(Caution: MAJOR spoilers ahead!)
A Quiet Place took me by surprise.
I have never been one to enjoy horror films – blood and guts bother me. I have the disposition of a fawn, so any noise that’s too loud sends me rocketing out of my seat. Even watching scary movies at home, I have to have all the lights on, during broad daylight, with my dog sitting next to me.
Needless to say, I’m a weenie when it comes to horror movies.
I picked up the habit of not watching film trailers as I like to have a pure, cinematic experience with no expectations going into a movie. By complete accident, I wound up watching the trailer for A Quiet Place, and I was excited. John Krasinski is famous for his role as Jim Halpert in The Office, and I know Emily Blunt best from The Devil Wears Prada. I was curious to see Krasinski’s style as a director for A Quiet Place.
I had gotten to the theater a little late, so I got a soda, no snacks. As it turned out, I wouldn’t need snacks. Most of the film is silent or made of small noises, and the entire time, I was terrified to even take a sip of my Dr. Pepper. The monster in this film hunts by sound, make a noise that’s too loud, and you’re dead in seconds – this is clear in the first few minutes. Can you imagine if I had popcorn or nachos with me? They would’ve gone cold. Krasinski’s ability to immerse an audience so fully in a film within mere minutes is truly epic. Even after I got home, I was tiptoeing around my apartment, too afraid to make a noise that was too loud.
This movie scared me in a way a roller coaster scares people – there’s a certain thrill in it. The family has survived in this post-invasion community for over a year. They survive by walking everywhere barefoot, and on sandy trails to avoid crunching leaves. There is little spoken dialogue in the movie. The majority of communication is by American Sign Language and common gestures, such as putting the index finger to the lips – understood widely as “be quiet”. For the dialogue that is signed, subtitles are displayed for the audience to read. Because this film takes place within a family unit, no one calls each other by their names. To say it is too risky, but to sign it is unnecessary, as they are already familiar with each other. Over the course of the movie, we never learn the names of the characters, something I didn’t notice until after the film, when I was discussing it and realized I couldn’t recall the characters’ names.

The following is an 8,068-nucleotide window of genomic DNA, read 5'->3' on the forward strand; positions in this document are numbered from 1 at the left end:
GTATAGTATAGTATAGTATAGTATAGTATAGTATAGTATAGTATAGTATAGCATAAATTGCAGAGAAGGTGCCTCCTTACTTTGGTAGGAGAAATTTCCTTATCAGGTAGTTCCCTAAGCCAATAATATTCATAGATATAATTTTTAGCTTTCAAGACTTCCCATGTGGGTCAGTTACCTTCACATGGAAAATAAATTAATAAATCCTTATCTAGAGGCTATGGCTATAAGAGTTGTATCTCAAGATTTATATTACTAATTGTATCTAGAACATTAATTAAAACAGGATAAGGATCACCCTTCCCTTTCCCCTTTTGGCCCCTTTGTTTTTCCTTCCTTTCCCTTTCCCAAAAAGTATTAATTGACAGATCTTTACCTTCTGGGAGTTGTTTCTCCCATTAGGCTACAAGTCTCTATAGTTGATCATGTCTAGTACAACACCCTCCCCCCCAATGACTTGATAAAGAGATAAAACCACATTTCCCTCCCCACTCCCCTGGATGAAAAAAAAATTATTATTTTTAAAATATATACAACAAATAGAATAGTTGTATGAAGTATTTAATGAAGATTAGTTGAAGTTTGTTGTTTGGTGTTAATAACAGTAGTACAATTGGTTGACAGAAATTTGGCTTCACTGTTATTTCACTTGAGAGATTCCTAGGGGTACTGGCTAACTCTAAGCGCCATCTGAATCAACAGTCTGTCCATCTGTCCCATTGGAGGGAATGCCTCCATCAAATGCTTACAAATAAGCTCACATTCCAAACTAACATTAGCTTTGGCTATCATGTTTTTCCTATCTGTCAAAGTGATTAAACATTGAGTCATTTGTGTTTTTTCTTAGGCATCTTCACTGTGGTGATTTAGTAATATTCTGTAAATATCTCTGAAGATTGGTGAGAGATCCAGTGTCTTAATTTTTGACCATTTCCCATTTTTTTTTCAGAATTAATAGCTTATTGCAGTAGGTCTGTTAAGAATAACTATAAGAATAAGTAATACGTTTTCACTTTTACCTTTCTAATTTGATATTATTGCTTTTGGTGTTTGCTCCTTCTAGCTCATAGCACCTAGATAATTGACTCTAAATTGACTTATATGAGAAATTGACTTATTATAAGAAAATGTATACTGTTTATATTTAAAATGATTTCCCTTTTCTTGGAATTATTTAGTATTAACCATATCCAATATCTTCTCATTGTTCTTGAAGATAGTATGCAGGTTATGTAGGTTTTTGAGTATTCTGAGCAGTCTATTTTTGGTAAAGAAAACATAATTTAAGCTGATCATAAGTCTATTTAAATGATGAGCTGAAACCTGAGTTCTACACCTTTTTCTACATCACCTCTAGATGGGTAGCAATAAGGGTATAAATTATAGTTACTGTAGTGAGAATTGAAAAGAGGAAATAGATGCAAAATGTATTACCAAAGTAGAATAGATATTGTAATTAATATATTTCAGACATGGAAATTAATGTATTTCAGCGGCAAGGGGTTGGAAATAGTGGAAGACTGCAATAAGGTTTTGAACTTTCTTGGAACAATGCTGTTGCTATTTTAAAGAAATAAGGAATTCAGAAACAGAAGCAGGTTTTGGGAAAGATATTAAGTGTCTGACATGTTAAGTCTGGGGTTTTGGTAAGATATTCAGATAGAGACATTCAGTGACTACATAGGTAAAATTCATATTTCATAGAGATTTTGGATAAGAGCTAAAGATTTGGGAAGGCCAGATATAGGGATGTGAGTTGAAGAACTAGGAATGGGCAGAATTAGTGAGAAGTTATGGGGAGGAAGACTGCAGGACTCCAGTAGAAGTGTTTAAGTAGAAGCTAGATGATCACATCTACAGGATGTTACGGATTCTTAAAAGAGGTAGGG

One of the main characters, the daughter and the oldest child, is hearing-impaired. She has a cochlear implant on her right ear that is often faulty or not fully functional and becomes an important subplot to A Quiet Place. The father, played by Krasinski himself, attempts to fix her implant with various amplifiers. It’s clear he has tried this many times, as the daughter is frustrated by having her hopes held up, only to not be able to hear with the implant, resulting in disappointment.
I have never experienced a film in the way that A Quiet Place sets up. I was excited, nervous, happy, and anxious for the family through the entirety of the movie. I was constantly on the edge of my seat, and it was a wild ride from beginning to end. On a star scale, I’d give it 5 stars. It had amazing cinematography, a simple but well-thought-out plot, and characters that felt relateable and natural. If you haven’t seen A Quiet Place yet, I highly reccommend it – but don’t get popcorn!